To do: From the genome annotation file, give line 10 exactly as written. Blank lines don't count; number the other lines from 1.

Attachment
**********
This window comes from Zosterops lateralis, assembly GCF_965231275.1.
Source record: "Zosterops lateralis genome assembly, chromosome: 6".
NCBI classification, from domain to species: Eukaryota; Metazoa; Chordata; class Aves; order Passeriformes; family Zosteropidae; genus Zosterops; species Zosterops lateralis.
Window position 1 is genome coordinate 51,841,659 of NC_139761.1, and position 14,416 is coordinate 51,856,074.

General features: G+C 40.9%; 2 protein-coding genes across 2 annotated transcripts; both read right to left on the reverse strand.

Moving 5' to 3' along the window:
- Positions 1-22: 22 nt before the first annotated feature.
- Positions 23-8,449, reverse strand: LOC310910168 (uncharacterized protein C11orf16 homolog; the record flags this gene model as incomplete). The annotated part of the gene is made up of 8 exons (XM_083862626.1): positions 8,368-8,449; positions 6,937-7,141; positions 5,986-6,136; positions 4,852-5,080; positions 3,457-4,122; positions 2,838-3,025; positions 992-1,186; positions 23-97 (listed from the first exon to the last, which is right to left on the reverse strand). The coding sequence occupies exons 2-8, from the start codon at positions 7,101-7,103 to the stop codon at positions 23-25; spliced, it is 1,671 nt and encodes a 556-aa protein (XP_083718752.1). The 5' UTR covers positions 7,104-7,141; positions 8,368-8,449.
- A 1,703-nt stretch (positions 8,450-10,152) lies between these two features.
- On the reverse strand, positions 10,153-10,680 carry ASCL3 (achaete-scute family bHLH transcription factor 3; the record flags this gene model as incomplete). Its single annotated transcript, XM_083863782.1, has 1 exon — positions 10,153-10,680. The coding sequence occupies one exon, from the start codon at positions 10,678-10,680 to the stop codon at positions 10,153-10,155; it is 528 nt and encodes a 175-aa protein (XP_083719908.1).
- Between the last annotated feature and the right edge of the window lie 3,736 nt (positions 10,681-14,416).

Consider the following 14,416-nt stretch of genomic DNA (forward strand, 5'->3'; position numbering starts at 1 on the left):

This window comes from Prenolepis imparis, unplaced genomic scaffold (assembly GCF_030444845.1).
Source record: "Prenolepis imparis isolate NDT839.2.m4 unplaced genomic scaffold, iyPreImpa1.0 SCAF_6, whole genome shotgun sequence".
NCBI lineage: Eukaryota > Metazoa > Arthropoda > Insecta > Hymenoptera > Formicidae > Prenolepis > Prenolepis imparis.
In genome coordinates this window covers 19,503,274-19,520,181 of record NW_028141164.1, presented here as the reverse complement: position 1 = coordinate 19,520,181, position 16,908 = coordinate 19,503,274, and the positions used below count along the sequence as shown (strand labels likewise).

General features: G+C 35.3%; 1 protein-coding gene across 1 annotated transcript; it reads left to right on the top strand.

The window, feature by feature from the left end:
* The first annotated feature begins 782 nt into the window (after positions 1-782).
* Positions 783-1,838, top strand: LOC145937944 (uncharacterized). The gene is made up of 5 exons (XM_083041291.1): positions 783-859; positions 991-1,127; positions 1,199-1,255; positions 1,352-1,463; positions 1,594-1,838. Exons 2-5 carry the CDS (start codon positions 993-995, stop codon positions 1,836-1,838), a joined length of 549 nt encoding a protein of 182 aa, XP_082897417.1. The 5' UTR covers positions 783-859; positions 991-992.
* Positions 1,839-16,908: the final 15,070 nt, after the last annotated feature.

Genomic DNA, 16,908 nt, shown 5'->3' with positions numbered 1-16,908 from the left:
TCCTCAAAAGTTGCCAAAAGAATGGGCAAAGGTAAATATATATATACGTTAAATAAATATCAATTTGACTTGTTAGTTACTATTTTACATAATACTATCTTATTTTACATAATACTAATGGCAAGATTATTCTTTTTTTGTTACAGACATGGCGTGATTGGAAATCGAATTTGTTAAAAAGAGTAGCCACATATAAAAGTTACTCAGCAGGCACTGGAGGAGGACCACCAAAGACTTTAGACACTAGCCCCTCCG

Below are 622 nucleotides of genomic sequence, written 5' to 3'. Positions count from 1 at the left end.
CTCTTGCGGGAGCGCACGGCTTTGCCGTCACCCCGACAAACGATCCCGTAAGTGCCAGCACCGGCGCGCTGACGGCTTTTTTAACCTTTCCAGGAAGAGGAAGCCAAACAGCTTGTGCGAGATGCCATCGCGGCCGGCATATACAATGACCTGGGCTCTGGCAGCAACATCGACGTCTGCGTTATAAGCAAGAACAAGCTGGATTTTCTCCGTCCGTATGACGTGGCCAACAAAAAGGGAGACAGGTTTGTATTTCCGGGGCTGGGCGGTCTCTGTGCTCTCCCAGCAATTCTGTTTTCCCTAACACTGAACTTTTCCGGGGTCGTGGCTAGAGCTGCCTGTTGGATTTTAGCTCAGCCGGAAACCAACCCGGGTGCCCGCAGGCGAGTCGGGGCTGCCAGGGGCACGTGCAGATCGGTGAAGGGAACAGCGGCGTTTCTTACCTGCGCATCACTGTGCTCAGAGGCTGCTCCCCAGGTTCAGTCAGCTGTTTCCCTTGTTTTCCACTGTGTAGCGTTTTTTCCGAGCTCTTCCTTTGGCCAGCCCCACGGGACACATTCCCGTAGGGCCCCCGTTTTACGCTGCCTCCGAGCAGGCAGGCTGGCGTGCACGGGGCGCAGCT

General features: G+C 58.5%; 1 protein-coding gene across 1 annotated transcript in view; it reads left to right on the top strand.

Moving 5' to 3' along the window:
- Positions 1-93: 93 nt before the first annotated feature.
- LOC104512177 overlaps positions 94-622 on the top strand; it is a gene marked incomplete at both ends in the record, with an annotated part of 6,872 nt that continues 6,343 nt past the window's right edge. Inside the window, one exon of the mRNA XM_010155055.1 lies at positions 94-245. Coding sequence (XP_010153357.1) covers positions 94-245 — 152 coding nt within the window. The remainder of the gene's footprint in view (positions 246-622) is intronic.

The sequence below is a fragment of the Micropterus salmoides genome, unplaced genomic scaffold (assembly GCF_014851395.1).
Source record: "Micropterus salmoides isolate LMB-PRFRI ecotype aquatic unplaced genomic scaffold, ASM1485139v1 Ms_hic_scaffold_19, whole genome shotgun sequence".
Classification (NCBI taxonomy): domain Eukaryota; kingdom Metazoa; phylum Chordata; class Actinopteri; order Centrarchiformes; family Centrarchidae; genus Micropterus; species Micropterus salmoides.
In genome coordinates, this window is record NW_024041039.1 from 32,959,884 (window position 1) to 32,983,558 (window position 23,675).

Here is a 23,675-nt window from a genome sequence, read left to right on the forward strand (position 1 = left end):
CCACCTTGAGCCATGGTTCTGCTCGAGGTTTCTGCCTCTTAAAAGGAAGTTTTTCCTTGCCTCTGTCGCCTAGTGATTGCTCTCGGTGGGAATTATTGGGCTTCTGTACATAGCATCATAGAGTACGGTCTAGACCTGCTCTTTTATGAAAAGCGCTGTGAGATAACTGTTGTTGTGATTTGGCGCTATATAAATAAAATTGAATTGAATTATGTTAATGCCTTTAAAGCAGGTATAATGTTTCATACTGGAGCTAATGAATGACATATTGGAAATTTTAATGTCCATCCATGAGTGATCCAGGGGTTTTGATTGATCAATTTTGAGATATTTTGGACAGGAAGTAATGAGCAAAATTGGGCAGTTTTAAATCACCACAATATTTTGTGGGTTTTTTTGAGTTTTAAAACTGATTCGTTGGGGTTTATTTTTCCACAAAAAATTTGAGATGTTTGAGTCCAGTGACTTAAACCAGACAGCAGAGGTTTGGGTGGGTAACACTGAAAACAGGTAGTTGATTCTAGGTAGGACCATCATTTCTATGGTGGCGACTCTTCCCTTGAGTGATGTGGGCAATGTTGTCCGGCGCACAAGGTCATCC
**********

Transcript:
- On the reverse strand, positions 10,153-10,680 carry ASCL3 (achaete-scute family bHLH transcription factor 3; the record flags this gene model as incomplete). Its single annotated transcript, XM_083863782.1, has 1 exon — positions 10,153-10,680. The coding sequence occupies one exon, from the start codon at positions 10,678-10,680 to the stop codon at positions 10,153-10,155; it is 528 nt and encodes a 175-aa protein (XP_083719908.1).